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Today's word on journalism

Monday, April 24, 2006

Dueling masters on words:

"He has never been known to use a word that might send a reader to the dictionary."

--William Faulkner, writer (1897-1962), on Ernest Hemingway, writer (1899-1961)

"Poor Faulkner. Does he really think big emotions come from big words?"

--Ernest Hemingway, writer (1899-1961), on William Faulkner, writer (1897-1962)

EPA considers change in air standard that Cache Valley would have trouble meeting

By Megan Sonderegger

March 21, 2006 | The Environmental Protection Agency is considering lowering the air standard, an adjustment that will reduce the number of pollution particles in order to maintain better air quality, said county executive Lynn Lemon, a decision which he says will be nearly impossible to achieve in Cache County.

The air quality standard is a form of measurement that sets standards on six principal pollutants using units of parts (particles) per million. These measurements set limits on the particle size and the amount of air pollutants allowed in each geographical region in order to provide ambient air quality to residents.

"If they (EPA) lower the standard they will take away our incentives, everyone will just throw their hands in the air and say I can't do it," Lemon said.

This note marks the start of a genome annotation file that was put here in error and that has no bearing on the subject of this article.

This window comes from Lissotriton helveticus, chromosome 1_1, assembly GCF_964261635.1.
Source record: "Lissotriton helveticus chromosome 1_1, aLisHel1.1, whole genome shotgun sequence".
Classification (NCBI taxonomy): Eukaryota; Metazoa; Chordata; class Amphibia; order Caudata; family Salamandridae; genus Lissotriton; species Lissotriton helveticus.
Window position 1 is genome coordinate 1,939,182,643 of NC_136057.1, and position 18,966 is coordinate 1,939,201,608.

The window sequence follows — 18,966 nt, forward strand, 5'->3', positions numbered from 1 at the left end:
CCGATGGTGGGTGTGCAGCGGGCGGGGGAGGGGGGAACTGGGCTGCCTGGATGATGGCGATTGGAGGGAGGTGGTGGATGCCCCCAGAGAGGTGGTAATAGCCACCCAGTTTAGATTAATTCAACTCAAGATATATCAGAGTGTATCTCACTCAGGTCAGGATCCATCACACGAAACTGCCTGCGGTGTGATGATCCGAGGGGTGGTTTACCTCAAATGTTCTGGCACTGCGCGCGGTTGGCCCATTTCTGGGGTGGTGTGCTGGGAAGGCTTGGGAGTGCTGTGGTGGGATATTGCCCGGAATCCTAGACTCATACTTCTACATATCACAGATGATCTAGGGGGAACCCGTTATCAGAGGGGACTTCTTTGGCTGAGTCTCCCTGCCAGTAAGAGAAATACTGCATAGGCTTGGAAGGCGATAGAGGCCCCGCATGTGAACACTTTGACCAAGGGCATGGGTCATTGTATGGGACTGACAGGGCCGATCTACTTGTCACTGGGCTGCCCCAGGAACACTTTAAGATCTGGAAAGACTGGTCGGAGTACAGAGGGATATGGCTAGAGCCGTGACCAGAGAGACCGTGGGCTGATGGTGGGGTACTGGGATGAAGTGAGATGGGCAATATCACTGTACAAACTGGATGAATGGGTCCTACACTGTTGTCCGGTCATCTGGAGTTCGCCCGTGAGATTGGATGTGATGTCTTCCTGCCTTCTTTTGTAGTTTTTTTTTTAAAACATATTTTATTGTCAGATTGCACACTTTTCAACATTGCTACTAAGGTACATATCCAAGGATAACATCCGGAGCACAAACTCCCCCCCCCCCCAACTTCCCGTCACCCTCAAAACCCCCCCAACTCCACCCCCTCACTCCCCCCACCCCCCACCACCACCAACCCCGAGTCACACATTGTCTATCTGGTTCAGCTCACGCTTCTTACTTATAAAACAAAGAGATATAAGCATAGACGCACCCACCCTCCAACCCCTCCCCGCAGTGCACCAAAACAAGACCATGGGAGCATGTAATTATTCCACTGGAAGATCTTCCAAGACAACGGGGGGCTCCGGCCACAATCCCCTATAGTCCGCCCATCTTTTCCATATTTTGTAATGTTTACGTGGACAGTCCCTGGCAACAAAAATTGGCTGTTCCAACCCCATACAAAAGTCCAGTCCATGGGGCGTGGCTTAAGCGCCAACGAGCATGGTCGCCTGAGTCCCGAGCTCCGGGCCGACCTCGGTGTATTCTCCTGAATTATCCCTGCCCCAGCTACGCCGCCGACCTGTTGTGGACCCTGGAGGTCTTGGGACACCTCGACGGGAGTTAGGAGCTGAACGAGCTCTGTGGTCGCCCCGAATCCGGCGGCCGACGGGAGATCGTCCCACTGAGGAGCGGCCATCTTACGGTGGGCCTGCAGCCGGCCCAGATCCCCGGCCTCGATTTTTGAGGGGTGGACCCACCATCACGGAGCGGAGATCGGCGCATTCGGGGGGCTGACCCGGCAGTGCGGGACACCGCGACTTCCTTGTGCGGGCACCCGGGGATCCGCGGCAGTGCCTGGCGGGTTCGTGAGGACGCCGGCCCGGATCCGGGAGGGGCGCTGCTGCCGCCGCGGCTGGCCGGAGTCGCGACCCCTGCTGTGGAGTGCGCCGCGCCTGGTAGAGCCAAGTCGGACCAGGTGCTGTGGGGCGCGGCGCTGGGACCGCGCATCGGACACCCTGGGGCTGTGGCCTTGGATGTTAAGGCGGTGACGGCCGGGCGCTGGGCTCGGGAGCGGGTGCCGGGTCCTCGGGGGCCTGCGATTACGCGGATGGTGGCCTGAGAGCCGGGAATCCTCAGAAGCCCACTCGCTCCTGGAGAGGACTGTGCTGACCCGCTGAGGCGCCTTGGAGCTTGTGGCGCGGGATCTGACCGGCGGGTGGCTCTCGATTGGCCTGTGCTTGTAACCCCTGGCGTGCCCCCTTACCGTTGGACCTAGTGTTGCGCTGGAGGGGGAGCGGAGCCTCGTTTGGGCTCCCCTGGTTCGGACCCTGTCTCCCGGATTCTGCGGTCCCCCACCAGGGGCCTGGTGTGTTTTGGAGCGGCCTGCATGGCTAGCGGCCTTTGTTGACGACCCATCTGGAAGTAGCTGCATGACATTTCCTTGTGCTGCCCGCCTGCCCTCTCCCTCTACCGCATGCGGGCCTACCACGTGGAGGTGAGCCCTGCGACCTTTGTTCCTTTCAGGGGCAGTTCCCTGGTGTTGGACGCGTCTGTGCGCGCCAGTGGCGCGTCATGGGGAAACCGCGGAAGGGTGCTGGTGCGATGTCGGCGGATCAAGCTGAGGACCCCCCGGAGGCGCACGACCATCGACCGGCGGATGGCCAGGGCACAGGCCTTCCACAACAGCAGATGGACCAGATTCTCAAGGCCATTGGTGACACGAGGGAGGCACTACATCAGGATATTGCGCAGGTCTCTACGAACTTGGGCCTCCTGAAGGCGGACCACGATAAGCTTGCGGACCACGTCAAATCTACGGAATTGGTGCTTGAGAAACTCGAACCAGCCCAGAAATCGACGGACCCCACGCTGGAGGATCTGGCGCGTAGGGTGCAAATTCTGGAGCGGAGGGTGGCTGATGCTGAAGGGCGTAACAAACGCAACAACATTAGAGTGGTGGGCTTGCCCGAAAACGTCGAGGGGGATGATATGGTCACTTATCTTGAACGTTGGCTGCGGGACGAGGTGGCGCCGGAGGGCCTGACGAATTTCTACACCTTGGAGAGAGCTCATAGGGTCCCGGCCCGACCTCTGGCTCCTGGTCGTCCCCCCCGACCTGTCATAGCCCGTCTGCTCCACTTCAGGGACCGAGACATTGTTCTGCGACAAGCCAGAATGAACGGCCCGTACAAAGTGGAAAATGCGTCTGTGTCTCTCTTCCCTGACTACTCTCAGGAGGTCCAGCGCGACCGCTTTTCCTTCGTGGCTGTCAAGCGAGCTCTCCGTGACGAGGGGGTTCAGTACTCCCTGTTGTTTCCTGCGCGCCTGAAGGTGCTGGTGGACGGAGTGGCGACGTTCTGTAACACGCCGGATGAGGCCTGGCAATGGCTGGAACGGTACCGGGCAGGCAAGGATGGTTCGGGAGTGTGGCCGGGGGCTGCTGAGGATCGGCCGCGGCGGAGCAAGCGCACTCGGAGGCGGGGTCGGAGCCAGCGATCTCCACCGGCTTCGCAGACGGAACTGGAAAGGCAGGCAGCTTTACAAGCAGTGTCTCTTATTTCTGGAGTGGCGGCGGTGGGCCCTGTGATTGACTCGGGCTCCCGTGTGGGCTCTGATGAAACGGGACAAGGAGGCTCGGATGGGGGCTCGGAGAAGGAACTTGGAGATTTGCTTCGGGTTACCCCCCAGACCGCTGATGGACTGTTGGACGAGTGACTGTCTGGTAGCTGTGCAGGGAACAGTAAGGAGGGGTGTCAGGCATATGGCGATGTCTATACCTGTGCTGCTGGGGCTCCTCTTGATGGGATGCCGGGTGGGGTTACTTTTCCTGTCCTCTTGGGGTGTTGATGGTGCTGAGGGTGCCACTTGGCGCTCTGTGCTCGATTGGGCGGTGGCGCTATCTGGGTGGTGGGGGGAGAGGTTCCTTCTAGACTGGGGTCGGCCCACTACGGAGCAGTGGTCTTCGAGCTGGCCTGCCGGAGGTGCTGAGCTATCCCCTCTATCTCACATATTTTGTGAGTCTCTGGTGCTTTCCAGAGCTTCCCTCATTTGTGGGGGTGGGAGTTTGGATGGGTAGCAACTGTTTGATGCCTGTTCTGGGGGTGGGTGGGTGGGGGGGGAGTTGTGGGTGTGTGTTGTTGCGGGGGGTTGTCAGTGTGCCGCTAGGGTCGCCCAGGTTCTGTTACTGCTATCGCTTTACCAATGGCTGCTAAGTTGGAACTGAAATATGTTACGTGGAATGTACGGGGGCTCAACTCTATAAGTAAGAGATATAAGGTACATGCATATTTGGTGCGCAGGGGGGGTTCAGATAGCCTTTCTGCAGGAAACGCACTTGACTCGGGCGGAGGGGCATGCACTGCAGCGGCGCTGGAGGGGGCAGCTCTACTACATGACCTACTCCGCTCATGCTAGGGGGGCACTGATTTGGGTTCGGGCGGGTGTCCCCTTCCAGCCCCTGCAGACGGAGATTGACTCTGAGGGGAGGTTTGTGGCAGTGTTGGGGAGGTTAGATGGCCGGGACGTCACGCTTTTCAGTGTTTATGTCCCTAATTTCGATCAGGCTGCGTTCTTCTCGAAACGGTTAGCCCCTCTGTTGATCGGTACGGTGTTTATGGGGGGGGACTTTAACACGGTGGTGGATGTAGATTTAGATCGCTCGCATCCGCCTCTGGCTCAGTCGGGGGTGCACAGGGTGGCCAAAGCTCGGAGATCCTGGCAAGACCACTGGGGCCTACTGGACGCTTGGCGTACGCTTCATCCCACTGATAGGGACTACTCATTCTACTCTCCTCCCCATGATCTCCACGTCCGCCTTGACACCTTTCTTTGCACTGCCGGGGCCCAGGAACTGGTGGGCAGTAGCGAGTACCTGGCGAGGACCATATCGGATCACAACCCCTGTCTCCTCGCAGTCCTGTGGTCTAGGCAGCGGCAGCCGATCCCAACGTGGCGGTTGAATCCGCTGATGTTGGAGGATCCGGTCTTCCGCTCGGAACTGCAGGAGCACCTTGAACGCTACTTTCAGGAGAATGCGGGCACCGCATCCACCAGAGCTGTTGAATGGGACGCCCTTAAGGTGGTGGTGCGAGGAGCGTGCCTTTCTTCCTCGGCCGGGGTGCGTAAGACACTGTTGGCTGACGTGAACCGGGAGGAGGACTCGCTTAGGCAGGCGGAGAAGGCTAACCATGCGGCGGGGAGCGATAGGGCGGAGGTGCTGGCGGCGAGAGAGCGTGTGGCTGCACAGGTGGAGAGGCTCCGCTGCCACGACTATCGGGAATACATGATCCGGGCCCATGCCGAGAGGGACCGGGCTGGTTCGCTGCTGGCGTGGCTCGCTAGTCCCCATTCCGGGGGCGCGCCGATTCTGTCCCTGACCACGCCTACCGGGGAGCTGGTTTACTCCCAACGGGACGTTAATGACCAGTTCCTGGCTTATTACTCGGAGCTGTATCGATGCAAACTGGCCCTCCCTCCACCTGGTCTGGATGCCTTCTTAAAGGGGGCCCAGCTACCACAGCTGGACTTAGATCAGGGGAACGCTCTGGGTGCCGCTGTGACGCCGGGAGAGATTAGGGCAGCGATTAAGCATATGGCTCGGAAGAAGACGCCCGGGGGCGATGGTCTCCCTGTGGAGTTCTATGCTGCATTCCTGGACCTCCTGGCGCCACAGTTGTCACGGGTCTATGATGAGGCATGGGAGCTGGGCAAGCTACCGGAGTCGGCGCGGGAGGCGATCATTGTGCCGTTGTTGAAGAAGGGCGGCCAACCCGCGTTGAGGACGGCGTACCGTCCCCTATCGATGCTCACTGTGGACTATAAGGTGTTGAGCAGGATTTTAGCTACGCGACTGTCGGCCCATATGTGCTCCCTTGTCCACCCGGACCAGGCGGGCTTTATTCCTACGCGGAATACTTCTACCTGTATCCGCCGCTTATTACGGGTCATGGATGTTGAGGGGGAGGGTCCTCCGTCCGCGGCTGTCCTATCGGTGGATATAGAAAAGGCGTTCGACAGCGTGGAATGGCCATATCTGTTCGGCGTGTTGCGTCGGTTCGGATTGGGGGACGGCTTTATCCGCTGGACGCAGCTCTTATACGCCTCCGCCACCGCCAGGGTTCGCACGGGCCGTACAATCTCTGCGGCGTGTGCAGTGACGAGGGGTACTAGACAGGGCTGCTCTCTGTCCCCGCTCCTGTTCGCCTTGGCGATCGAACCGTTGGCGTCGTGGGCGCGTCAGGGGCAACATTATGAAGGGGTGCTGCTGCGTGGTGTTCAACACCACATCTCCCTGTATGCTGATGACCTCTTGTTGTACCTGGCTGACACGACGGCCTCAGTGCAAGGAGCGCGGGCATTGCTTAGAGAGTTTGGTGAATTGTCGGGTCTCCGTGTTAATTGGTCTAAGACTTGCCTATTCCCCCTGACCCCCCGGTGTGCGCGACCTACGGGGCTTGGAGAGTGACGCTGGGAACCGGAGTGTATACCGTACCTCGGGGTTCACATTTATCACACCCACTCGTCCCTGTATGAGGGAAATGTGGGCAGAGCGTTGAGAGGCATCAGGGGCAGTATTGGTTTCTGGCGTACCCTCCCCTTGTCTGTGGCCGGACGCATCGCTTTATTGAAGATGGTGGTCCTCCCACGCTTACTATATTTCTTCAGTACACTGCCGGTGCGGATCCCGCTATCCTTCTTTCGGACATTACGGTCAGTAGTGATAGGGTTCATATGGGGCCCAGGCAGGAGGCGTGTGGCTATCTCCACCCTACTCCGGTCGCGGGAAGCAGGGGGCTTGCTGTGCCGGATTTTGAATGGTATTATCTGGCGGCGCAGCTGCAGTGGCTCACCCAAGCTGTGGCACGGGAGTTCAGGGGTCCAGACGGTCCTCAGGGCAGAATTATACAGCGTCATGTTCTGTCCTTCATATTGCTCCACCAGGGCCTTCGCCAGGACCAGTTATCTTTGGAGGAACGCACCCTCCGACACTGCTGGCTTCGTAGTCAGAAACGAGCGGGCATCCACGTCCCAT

Lemon said good air quality is hard to achieve in Cache Valley because of its large animal population and its geographical layout. He said county officials have struggled to maintain the current standard and reducing the standard will complicate their efforts considerably.

"We literally live in a bowl," Lemon said.

Lemon said Cache Valley's high animal population increases ammonia content, which mixes with nitrate generated from automobiles to produce unclean air. The extreme air pressure created in Cache Valley's geographical region then traps the bad air, resulting in inversions that are hard to prevent.

"The most important thing we can do is reduce our driving," Lemon said.

He said there is a significant decrease in the risk of an inversion on Sundays when the traffic count is down by one-half reducing the particle content/bad air by one-half. Lemon said other suggestions have been made such as required admission tests and the replacement of older cars but these methods are costly and unrealistic to lower income residents.

"We were worried about punishing the people who have the least ability to fix it," Lemon said.

Lemon said an education program has been established to increase awareness during inversion periods. He said during these periods of time officials have asked residents to reduce driving significantly, stay indoors and find alternative ways of transportation. Although Lemon said these suggestions are unpopular he assured that inversions are only 10 to 15 time a year and has asked residents to be adaptable to the circumstances.

"It's not like we have bad air all the time," he said.

Lemon said although Cache Valley's heavy inversions have the greatest effect on those with respiratory problems they can ultimately cause health problems to residents over long periods.


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